NUPW wants 24 per cent pay rise for airport workers
On Friday, March 11, the National Union of Public Workers (NUPW) was locked in talks on a 3.5 per cent pay rise for 2011 for workers at Grantley Adams International Airport (GAIA).
However, even as it fought “tooth and nail” for that increase, Barbados TODAY has obtained correspondence which shows that the union had submitted another proposal on that day to GAIA Chief Executive Officer David Barrow, this time demanding a four per cent increase for the airport workers.
The letter is dated the same day that Minister of Labour Dr Esther Byer-Suckoo ruled against the union in the dispute with the airport.
In its letter to Barrow, the union pointed out that the last salaries and wages agreement between the two parties ended on December 31, 2010.
“While the NUPW is mindful of the global economic downturn and its effect on the local economy, we are cognizant of the fact that many countries globally, particularly our [tourism] source markets [the USA, the UK and Canada] have been recovering steadily since 2013. In a few cases, recovery began even prior to this,” said the letter signed by General Secretary Roslyn Smith.
Noting that during the same period there had been a significant increase in the cost of living, the union identified rising utility costs; increased fuel costs; increased Value Added Tax and land tax; the addition of new taxes, such as the Consolidated Tax and the Municipal Solid Waste Tax; increased costs of basic food items and the removal of many non-taxable allowances and tax exemptions as contributors to a decline in the quality of life of the average worker.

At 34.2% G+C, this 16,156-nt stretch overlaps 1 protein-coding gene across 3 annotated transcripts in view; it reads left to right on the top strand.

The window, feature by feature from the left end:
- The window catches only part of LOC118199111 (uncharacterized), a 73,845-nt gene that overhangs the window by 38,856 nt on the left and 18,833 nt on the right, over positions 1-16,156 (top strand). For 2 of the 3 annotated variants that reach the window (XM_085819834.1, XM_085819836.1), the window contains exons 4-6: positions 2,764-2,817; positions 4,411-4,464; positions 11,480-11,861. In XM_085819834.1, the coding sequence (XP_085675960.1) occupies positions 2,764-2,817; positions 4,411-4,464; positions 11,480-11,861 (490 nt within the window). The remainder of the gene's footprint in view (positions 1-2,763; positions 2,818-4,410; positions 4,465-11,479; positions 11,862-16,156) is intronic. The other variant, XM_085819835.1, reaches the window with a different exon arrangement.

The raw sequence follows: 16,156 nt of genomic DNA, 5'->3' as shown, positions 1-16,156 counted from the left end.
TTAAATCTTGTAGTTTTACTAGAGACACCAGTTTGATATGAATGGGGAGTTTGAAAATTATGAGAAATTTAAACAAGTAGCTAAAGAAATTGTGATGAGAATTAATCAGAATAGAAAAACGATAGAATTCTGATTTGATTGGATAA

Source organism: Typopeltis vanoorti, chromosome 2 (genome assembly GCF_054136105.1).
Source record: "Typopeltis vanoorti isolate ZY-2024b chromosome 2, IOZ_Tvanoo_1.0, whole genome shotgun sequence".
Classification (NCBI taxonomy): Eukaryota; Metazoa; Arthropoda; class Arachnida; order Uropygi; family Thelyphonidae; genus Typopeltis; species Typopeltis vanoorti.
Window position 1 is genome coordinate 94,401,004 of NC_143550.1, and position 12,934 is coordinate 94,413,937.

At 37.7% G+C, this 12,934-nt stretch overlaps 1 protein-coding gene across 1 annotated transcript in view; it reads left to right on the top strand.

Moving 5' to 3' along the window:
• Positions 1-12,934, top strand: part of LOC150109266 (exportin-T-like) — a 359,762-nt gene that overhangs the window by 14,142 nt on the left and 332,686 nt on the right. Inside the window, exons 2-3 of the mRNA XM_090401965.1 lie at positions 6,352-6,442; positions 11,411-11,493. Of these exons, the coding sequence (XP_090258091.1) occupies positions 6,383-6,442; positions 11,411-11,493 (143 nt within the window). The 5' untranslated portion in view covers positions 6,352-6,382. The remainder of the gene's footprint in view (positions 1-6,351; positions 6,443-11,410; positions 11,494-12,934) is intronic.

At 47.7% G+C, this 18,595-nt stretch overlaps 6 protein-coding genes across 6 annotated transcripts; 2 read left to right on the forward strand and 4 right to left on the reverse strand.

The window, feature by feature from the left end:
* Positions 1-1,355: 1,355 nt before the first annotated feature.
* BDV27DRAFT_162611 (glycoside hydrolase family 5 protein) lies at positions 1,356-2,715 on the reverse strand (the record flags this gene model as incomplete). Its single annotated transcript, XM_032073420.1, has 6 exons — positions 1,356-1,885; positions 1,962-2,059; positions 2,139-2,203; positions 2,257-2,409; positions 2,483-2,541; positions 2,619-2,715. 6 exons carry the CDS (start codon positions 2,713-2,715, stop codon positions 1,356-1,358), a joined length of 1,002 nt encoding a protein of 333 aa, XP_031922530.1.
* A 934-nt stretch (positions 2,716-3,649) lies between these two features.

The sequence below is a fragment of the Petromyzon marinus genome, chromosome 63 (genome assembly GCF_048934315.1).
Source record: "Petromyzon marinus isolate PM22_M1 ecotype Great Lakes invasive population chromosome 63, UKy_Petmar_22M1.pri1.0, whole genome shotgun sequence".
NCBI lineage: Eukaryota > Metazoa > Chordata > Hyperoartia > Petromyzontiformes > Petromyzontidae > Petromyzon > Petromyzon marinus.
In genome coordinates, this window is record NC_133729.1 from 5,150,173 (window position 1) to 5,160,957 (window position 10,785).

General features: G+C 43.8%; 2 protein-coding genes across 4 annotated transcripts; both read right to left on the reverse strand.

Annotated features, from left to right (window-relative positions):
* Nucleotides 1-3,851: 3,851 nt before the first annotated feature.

“In light of the above, the National Council at its meeting of December 23, 2015 has given a mandate that the union negotiates for increased salaries and wages,” Smith wrote.
Arguing that it had to balance the needs of its members “in these difficult times” with giving support to Government’s economic recovery programme, the union proposed salary increases of eight per cent for January to December 2012; four per cent for 2013; a four per cent for 2014 and another four per cent rise for the period January to December 2015.
Smith gave GAIA the assurance that the union stood ready to meet and urged that the company moves swiftly to set a date to discuss the proposal.
In handing down her ruling earlier this moth, the Minister of Labour had called on the union, the workers and GAIA to work harmoniously while addressing outstanding matters.
However, NUPW President Akanni McDowall said at the time that the union would seek a mandate from its General Council on what action should be taken under the circumstances.